When to use it: to realize a more tailored version of the exposed framing look shown within the previous example. Painting the framing members renders them slightly more tailored and, especially during this example, much brighter. Used sparingly on the ceiling, the painted framing offers the charm of an off-the-cuff cottage without the insulation problems one encounters when leaving framing exposed on exterior walls.

White paint may be a classic look, but any monochromatic color scheme will highlight the form and depth of the framing members while increasing the perceived volume of the space.

Reclaimed Wood
Aesthetic: Warm, vintage, loft industrial

When to use it: To infuse an area with warmth and a story. We all love an honest story. Reclaimed wood, whether authentically a neighborhood of a structure’s history, as during this Manhattan loft, or repurposed from a demolished structure, adds a narrative quality.

I would argue that there’s nothing more humble than repurposing old material. Here the beams and framing are stripped of paint to bring back their natural wood character. Reclaimed barn wood was used for the
counters and shelving. The beams display splicing joints, splits, and checks that infuse them with character and mark their age.

Painted plasterboard
Aesthetic: Minimalist, cool (concrete), modern
Unfinished plasterboard
Aesthetic: Industrial, raw, cool, modern

When to use it: once you really can’t plan to paint color. All kidding aside, this is often an industrial look not many can accept or appreciate. The plasterboard here has been partially finished, meaning that it’s been taped, mudded and sanded but left unpainted for its industrial appeal.

When utilized in homes where the systems of construction — metal conduit, industrial fixtures, steel beams, exposed mechanical ductwork, and plumbing — are laid bare, it is often an apt gesture

Steel Components
Aesthetic: Bold, industrial, machined

When to use them: If you appreciate the outward and expressive detail of systems, commercial steel components and their simple means of assembly speak a deeply modern kit-of-parts language of authentic ornament.

This custom-designed commercial-grade stairway has wire mesh for the guardrails, metal planks for the treads, and various shapes of common steel elements — bars, channels, and tubes — for the remaining structure. Note that the fastening and means of fabrication of the welds, bends, and bolts are plainly visible

Concrete Block Aesthetic: Minimalist, textured, neutral, cool When to use it: to spotlight geometric forms. due to its modular nature, concrete blocks (concrete masonry units, or CMUs) are best utilized in daily, orthogonal configurations. CMUs are manufactured in increments of roughly 8 inches, with the foremost common size being 8 inches wide by 8 inches deep by 16 inches long. With a spread of textured finishes, colors, and installation techniques available, the standard concrete block is often wont to create an excellent sort of surface appearances, from angular and sharp to irregular and stone-like, as during this example.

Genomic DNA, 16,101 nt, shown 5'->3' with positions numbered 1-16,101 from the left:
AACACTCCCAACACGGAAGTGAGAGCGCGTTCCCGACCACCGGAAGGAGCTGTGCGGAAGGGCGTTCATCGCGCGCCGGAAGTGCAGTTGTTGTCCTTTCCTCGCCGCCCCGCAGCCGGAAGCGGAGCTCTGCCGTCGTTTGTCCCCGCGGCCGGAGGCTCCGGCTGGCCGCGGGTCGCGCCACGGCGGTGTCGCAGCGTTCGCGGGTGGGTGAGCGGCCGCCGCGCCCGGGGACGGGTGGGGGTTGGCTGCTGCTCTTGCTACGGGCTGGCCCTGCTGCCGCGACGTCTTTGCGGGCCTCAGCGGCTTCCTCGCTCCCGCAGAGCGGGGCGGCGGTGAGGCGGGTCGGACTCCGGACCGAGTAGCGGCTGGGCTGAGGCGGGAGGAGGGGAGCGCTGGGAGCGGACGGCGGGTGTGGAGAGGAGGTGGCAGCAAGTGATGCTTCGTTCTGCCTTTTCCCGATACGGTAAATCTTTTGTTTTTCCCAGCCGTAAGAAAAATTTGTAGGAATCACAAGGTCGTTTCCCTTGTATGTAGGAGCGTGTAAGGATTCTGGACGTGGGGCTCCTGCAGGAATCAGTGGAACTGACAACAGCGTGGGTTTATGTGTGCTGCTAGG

Concrete block is a particularly affordable and sturdy material that will be utilized in almost any environment. Perfectly suited to wet environments, the CMU here mimics a muted gray limestone. The even tone and subtle joint tooling make it an unassuming backdrop to the crisp white tub and polished fittings

Concrete Sheet Goods (HardiePanel, Cembonit)
Aesthetic: Crisp, vibrant (depending on selected color), sculptural

When to use them: to intensify volume and shape. These are slightly more versatile than plywood, as they need excellent weathering characteristics. They’re sold in 4- by 8-foot and 4- by 10-foot sheets, and joint patterning and module are important parts of the general design. The rectilinear panel shapes lend themselves to geometric compositions like the one here. And, while one could argue that the brilliant red is way from humble, consider the brilliant red barn: simple in form, volume, and material.

Simple details are the sole adornment this humble material requires. Exposed fastener patterns punctuate the planar wall surface here, quietly delineating the supporting wall studs behind. Shadowed reveals at the panel edges hint that the system is acting as a screen to shed water, allowing air to maneuver behind the skinny skin, keeping the wall system dry